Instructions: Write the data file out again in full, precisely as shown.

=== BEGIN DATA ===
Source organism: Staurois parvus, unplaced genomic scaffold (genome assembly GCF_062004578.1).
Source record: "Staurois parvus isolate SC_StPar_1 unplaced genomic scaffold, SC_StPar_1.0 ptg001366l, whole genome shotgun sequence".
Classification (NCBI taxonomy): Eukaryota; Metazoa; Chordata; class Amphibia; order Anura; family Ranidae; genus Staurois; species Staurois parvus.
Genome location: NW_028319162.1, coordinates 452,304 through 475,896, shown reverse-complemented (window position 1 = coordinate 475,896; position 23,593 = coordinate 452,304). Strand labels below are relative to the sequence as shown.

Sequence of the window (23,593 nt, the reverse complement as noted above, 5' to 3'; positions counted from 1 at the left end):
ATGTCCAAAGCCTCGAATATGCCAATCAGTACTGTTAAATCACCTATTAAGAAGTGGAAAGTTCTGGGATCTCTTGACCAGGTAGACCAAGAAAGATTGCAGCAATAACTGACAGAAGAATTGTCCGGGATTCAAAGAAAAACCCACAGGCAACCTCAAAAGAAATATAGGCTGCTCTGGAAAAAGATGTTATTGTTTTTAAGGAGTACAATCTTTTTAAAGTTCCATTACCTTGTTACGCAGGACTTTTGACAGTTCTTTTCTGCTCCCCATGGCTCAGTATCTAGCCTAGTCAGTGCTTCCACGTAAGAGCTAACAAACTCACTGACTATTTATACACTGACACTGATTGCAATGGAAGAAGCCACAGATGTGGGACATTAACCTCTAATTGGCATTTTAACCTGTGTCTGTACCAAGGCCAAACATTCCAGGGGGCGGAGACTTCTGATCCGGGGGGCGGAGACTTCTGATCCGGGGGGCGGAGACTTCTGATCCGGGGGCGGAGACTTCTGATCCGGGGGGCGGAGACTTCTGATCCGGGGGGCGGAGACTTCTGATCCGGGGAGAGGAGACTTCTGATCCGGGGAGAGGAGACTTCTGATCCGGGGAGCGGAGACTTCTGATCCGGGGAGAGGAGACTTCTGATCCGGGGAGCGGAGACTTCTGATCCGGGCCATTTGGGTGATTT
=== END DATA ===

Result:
Source organism: Staurois parvus, unplaced genomic scaffold (genome assembly GCF_062004578.1).
Source record: "Staurois parvus isolate SC_StPar_1 unplaced genomic scaffold, SC_StPar_1.0 ptg001366l, whole genome shotgun sequence".
Classification (NCBI taxonomy): Eukaryota; Metazoa; Chordata; class Amphibia; order Anura; family Ranidae; genus Staurois; species Staurois parvus.
Genome location: NW_028319162.1, coordinates 452,304 through 475,896, shown reverse-complemented (window position 1 = coordinate 475,896; position 23,593 = coordinate 452,304). Strand labels below are relative to the sequence as shown.

Sequence of the window (23,593 nt, the reverse complement as noted above, 5' to 3'; positions counted from 1 at the left end):
ATGTCCAAAGCCTCGAATATGCCAATCAGTACTGTTAAATCACCTATTAAGAAGTGGAAAGTTCTGGGATCTCTTGACCAGGTAGACCAAGAAAGATTGCAGCAATAACTGACAGAAGAATTGTCCGGGATTCAAAGAAAAACCCACAGGCAACCTCAAAAGAAATATAGGCTGCTCTGGAAAAAGATGTTATTGTTTTTAAGGAGTACAATCTTTTTAAAGTTCCATTACCTTGTTACGCAGGACTTTTGACAGTTCTTTTCTGCTCCCCATGGCTCAGTATCTAGCCTAGTCAGTGCTTCCACGTAAGAGCTAACAAACTCACTGACTATTTATACACTGACACTGATTGCAATGGAAGAAGCCACAGATGTGGGACATTAACCTCTAATTGGCATTTTAACCTGTGTCTGTACCAAGGCCAAACATTCCAGGGGGCGGAGACTTCTGATCCGGGGGGCGGAGACTTCTGATCCGGGGGGCGGAGACTTCTGATCCGGGGGCGGAGACTTCTGATCCGGGGGGCGGAGACTTCTGATCCGGGGGGCGGAGACTTCTGATCCGGGGAGAGGAGACTTCTGATCCGGGGAGAGGAGACTTCTGATCCGGGGAGCGGAGACTTCTGATCCGGGGAGAGGAGACTTCTGATCCGGGGAGCGGAGACTTCTGATCCGGGCCATTTGGGTGATTT